After much soul-searching, Vince had realized he’d joined the Air Force to forget about Tessa…to wipe her pregnancy and their marriage out of his mind. After the Air Force, he’d focused on becoming a detective and had never looked back. It was still too painful.
However, now with Tessa listening to his every word, he knew he’d be looking back all the while he was in Sagebrush. Would
He was too aware of her. Was she just as aware of him?
“Did you get a job with the Lubbock P.D.?” she asked nonchalantly, as if it didn’t matter.
That had been his intention, but then he’d found out about another position. “Do you remember Ryder Greystone?” Ryder had been one of their classmates in high school.
“He’s with the Lubbock P.D. and I called him. He said sure, they could use me, but it turns out Sagebrush’s chief of police, Clinton Farmer, had a heart attack and took a leave of absence. The mayor was having a problem finding a temporary replacement. After recuperation from bypass surgery, Farmer intends to come back at the end of August. So I applied, had several long interviews over the phone and was appointed to the position.”
“You’re going to be chief of police in Sagebrush?” Her eyes were wide with her surprise.
“Don’t tell me you’re having trouble seeing me as a law-and-order kind of guy,” he joked. Maybe if they took a light touch, seeing each other again would be easier.
Tessa’s cheeks flushed. “Oh, it’s not that. I guess I thought you’d be living in Lubbock rather than Sagebrush. But if you’re chief of police—”
“I’m renting a one-story duplex on Whitehorse Road. What about you? Are you in Lubbock or living with your dad?” Walter McGuire would be in his late sixties now. Vince had seen a billboard advertising cutting horses from Arrowhead Ranch, so he guessed Tessa’s dad was still hard at work building up a legacy for her.
At the mention of her father, Tessa went quiet, readjusted Sean’s clothes so they were back in place, then scooped him up off the table. “I’m sharing a house in Sagebrush with two friends.”
Her tone seemed to say,
Not that it’s any of your business.
His mention of her father had put her on the defensive. He should have known better.
“Sean looks healthy, other than his shoulder, of course,” she assured Vince. “His chart says he has an appointment with Dr. Rafferty on June twelfth. If Dr. Rafferty believes surgery is not in order, then what are you going to do?”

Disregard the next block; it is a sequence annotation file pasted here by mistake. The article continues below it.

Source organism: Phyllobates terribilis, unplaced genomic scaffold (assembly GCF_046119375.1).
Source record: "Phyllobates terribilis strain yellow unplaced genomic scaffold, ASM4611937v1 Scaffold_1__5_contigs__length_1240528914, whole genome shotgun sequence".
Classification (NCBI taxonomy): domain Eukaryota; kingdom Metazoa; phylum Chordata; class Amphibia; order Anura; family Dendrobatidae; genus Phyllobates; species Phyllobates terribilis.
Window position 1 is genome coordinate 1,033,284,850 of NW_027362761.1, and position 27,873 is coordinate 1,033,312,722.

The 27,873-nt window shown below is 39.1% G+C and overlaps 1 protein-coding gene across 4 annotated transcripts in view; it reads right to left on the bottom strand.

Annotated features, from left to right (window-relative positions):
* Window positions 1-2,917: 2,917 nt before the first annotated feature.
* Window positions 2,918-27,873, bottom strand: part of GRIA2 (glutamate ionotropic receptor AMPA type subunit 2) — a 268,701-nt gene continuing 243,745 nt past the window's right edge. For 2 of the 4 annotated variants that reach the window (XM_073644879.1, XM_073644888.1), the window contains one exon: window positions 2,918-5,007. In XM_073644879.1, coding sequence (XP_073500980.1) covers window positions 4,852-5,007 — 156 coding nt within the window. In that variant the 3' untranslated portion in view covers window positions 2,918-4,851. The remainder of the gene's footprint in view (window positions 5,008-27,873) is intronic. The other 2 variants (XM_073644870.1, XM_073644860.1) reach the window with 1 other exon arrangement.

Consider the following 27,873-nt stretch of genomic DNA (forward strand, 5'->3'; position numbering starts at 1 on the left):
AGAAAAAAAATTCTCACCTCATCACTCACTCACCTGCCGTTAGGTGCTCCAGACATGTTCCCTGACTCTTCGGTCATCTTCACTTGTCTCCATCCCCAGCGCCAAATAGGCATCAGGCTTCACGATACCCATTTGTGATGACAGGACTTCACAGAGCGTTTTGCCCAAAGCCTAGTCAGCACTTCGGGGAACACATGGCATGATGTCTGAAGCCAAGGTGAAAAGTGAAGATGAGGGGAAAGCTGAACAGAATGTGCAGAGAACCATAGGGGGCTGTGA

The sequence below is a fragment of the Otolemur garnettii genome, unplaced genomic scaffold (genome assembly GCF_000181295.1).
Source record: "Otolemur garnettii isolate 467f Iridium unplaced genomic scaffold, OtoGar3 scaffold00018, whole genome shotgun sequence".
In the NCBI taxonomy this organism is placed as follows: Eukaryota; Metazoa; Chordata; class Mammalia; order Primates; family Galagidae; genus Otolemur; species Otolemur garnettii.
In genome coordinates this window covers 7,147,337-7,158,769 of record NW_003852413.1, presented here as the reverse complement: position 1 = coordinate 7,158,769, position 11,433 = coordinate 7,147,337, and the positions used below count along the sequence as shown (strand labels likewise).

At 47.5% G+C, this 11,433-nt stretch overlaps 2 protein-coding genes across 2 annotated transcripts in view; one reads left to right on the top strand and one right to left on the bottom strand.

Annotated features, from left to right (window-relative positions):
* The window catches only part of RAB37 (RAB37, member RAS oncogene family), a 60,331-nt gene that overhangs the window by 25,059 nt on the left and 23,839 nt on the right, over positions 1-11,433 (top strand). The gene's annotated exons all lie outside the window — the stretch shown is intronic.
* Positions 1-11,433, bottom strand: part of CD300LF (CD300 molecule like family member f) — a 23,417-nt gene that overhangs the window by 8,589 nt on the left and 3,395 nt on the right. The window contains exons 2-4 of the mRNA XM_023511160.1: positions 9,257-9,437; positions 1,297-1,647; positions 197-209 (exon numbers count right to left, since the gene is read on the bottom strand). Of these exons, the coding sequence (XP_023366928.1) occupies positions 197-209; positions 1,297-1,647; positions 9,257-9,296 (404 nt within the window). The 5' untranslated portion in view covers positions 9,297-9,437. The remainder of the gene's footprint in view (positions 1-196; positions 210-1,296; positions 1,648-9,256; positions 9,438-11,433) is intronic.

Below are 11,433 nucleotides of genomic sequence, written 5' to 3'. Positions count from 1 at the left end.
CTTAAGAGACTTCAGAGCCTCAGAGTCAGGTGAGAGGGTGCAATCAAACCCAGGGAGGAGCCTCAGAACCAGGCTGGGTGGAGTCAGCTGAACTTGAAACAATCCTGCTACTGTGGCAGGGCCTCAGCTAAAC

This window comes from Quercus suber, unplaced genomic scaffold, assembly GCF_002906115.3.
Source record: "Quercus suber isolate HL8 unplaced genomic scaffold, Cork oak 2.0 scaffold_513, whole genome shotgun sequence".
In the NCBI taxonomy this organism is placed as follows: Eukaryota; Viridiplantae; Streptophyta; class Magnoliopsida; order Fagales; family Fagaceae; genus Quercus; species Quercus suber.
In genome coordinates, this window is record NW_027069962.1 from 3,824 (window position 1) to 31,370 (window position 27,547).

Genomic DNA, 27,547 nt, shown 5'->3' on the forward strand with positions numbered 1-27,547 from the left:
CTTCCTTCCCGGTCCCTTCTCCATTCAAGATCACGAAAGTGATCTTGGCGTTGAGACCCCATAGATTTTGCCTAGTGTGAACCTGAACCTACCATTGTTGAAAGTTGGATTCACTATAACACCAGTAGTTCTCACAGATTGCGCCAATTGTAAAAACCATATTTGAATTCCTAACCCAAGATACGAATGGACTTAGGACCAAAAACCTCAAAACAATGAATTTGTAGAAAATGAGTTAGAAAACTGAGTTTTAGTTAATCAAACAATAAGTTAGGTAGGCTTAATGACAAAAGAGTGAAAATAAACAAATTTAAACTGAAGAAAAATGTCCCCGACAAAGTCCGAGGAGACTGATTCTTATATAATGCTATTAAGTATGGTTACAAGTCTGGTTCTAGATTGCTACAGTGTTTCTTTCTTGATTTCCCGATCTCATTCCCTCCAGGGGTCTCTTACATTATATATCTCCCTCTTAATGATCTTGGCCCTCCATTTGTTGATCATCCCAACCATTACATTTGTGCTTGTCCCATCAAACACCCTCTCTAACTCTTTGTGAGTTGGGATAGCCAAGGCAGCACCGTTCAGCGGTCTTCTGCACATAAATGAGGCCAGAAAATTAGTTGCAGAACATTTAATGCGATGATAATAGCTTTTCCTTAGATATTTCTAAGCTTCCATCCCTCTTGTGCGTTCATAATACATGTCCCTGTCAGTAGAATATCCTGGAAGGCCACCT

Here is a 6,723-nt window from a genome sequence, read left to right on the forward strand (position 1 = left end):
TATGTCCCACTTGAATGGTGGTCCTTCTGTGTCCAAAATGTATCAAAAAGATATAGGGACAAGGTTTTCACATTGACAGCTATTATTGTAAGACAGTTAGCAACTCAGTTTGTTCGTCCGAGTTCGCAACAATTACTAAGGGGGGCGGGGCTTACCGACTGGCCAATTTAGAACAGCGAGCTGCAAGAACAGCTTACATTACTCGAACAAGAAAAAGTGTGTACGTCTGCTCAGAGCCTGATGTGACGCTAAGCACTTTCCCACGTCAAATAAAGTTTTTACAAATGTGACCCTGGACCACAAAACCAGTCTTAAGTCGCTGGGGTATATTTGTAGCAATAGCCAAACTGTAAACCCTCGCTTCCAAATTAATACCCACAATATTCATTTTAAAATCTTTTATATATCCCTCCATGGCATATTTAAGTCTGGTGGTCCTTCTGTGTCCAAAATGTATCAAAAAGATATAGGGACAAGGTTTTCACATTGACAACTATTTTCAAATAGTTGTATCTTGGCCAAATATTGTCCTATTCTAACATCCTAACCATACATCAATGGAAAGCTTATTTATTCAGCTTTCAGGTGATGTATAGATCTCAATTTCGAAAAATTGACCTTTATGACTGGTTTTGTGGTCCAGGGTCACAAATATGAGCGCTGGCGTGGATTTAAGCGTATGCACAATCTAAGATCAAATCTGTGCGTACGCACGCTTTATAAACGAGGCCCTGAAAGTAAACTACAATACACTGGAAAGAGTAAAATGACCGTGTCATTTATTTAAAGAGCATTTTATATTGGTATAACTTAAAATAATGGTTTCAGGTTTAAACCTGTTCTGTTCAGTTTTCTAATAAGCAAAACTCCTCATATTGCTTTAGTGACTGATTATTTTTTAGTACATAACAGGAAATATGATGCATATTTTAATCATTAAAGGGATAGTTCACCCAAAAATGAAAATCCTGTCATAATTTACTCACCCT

“I’ll serve as chief of police until Farmer comes back, then maybe return to Albuquerque. Everything’s up in the air right now, Tessa. I’m just taking one day at a time.”
At the sound of her first name on his lips, her body seemed to stiffen, her shoulders becoming a little squarer. Then she was handing Sean over to Vince, this time very careful not to touch him. The awkwardness in accomplishing that emphasized the relationship they’d once had and the lack of even friendship between them now.
To cover her attempt to stay distant from him, if not his baby, Tessa asked, “So you’re exercising Sean’s arm every day?”
“Yes. And the woman I’ve hired to take care of him knows how to do it, too.”
Even as a teenager, Tessa had foregone perfume for more natural scents like fruity shampoos and lotions. Vince inhaled a hint of vanilla and strawberries that took him straight back to necking sessions with her in his beat-up pickup.
She crossed to the door and opened it. “Good luck with Dr. Rafferty. Make sure he sends me a report.” Her expression softened a little. “I know what a stress this must be…to be worrying about Sean.”
Their eyes locked and his heart pounded as he approached the doorway where she stood. Tessa pulled her gaze from his and touched Sean’s hand. The baby took hold of her finger and looked up at her with seven-month-old fascination.
Vince knew exactly how his son felt.
Tessa removed her finger from Sean’s fist. “Good luck, little one,” she murmured.
After Vince gave her a nod and a muttered, “Thanks,” he held Sean a little tighter and walked down the hall. How often had Tessa said those words before? How often had she looked at a baby and thought about her own? How often had she thought of
and blamed him for the hysterectomy she’d had no choice in having?
He might never know the answer. He and Tessa had been finished long ago. She obviously wanted to keep it that way.